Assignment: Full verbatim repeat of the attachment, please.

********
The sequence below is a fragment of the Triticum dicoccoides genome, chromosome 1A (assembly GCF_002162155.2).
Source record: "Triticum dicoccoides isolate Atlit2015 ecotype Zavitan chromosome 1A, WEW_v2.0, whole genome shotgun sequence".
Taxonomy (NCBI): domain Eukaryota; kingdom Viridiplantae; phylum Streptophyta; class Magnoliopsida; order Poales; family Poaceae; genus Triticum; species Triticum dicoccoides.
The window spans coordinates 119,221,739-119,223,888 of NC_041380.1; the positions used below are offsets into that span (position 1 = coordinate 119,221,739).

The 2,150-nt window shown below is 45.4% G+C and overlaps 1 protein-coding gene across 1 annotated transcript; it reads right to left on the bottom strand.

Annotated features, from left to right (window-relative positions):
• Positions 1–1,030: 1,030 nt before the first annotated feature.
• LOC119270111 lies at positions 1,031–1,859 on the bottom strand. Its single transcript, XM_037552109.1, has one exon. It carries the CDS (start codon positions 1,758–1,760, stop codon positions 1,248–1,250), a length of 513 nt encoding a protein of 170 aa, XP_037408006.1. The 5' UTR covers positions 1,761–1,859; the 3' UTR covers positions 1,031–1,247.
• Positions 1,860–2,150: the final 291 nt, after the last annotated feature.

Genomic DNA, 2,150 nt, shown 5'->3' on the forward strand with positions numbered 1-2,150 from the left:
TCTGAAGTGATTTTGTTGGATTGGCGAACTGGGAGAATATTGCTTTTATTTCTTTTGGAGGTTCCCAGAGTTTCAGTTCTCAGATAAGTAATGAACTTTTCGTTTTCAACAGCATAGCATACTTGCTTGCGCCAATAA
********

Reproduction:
The sequence below is a fragment of the Triticum dicoccoides genome, chromosome 1A (assembly GCF_002162155.2).
Source record: "Triticum dicoccoides isolate Atlit2015 ecotype Zavitan chromosome 1A, WEW_v2.0, whole genome shotgun sequence".
Taxonomy (NCBI): domain Eukaryota; kingdom Viridiplantae; phylum Streptophyta; class Magnoliopsida; order Poales; family Poaceae; genus Triticum; species Triticum dicoccoides.
The window spans coordinates 119,221,739-119,223,888 of NC_041380.1; the positions used below are offsets into that span (position 1 = coordinate 119,221,739).

The 2,150-nt window shown below is 45.4% G+C and overlaps 1 protein-coding gene across 1 annotated transcript; it reads right to left on the bottom strand.

Annotated features, from left to right (window-relative positions):
• Positions 1–1,030: 1,030 nt before the first annotated feature.
• LOC119270111 lies at positions 1,031–1,859 on the bottom strand. Its single transcript, XM_037552109.1, has one exon. It carries the CDS (start codon positions 1,758–1,760, stop codon positions 1,248–1,250), a length of 513 nt encoding a protein of 170 aa, XP_037408006.1. The 5' UTR covers positions 1,761–1,859; the 3' UTR covers positions 1,031–1,247.
• Positions 1,860–2,150: the final 291 nt, after the last annotated feature.

Genomic DNA, 2,150 nt, shown 5'->3' on the forward strand with positions numbered 1-2,150 from the left:
TCTGAAGTGATTTTGTTGGATTGGCGAACTGGGAGAATATTGCTTTTATTTCTTTTGGAGGTTCCCAGAGTTTCAGTTCTCAGATAAGTAATGAACTTTTCGTTTTCAACAGCATAGCATACTTGCTTGCGCCAATAA